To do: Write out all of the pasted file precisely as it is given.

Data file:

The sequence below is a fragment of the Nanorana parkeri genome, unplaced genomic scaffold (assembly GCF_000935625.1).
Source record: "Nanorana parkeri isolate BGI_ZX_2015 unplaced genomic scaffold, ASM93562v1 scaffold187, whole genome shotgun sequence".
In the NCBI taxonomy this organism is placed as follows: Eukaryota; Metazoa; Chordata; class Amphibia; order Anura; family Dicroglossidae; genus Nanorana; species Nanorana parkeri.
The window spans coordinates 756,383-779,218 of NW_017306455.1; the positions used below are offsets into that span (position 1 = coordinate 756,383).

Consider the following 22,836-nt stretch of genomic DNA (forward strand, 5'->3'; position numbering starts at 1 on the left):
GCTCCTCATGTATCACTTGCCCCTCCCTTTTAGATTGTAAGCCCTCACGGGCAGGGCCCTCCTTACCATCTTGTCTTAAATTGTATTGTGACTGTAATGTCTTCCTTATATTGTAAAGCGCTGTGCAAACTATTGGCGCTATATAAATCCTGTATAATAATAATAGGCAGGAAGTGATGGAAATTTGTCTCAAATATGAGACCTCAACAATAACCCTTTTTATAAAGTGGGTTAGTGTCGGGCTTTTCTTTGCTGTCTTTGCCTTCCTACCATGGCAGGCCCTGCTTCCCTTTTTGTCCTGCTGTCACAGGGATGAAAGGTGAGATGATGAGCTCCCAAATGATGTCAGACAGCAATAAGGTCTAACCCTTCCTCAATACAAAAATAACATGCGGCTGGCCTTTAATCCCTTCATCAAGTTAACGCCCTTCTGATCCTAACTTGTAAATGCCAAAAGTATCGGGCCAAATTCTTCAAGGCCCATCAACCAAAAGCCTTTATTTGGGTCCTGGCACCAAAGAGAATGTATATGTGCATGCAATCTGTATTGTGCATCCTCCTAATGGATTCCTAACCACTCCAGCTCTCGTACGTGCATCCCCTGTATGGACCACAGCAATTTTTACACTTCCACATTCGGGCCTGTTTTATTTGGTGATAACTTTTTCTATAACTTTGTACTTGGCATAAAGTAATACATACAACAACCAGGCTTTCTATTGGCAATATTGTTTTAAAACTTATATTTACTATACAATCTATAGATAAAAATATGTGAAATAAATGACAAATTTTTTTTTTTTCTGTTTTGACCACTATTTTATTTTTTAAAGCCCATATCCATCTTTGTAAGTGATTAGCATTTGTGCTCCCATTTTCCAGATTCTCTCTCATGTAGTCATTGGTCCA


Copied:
The sequence below is a fragment of the Nanorana parkeri genome, unplaced genomic scaffold (assembly GCF_000935625.1).
Source record: "Nanorana parkeri isolate BGI_ZX_2015 unplaced genomic scaffold, ASM93562v1 scaffold187, whole genome shotgun sequence".
In the NCBI taxonomy this organism is placed as follows: Eukaryota; Metazoa; Chordata; class Amphibia; order Anura; family Dicroglossidae; genus Nanorana; species Nanorana parkeri.
The window spans coordinates 756,383-779,218 of NW_017306455.1; the positions used below are offsets into that span (position 1 = coordinate 756,383).

Consider the following 22,836-nt stretch of genomic DNA (forward strand, 5'->3'; position numbering starts at 1 on the left):
GCTCCTCATGTATCACTTGCCCCTCCCTTTTAGATTGTAAGCCCTCACGGGCAGGGCCCTCCTTACCATCTTGTCTTAAATTGTATTGTGACTGTAATGTCTTCCTTATATTGTAAAGCGCTGTGCAAACTATTGGCGCTATATAAATCCTGTATAATAATAATAGGCAGGAAGTGATGGAAATTTGTCTCAAATATGAGACCTCAACAATAACCCTTTTTATAAAGTGGGTTAGTGTCGGGCTTTTCTTTGCTGTCTTTGCCTTCCTACCATGGCAGGCCCTGCTTCCCTTTTTGTCCTGCTGTCACAGGGATGAAAGGTGAGATGATGAGCTCCCAAATGATGTCAGACAGCAATAAGGTCTAACCCTTCCTCAATACAAAAATAACATGCGGCTGGCCTTTAATCCCTTCATCAAGTTAACGCCCTTCTGATCCTAACTTGTAAATGCCAAAAGTATCGGGCCAAATTCTTCAAGGCCCATCAACCAAAAGCCTTTATTTGGGTCCTGGCACCAAAGAGAATGTATATGTGCATGCAATCTGTATTGTGCATCCTCCTAATGGATTCCTAACCACTCCAGCTCTCGTACGTGCATCCCCTGTATGGACCACAGCAATTTTTACACTTCCACATTCGGGCCTGTTTTATTTGGTGATAACTTTTTCTATAACTTTGTACTTGGCATAAAGTAATACATACAACAACCAGGCTTTCTATTGGCAATATTGTTTTAAAACTTATATTTACTATACAATCTATAGATAAAAATATGTGAAATAAATGACAAATTTTTTTTTTTTCTGTTTTGACCACTATTTTATTTTTTAAAGCCCATATCCATCTTTGTAAGTGATTAGCATTTGTGCTCCCATTTTCCAGATTCTCTCTCATGTAGTCATTGGTCCA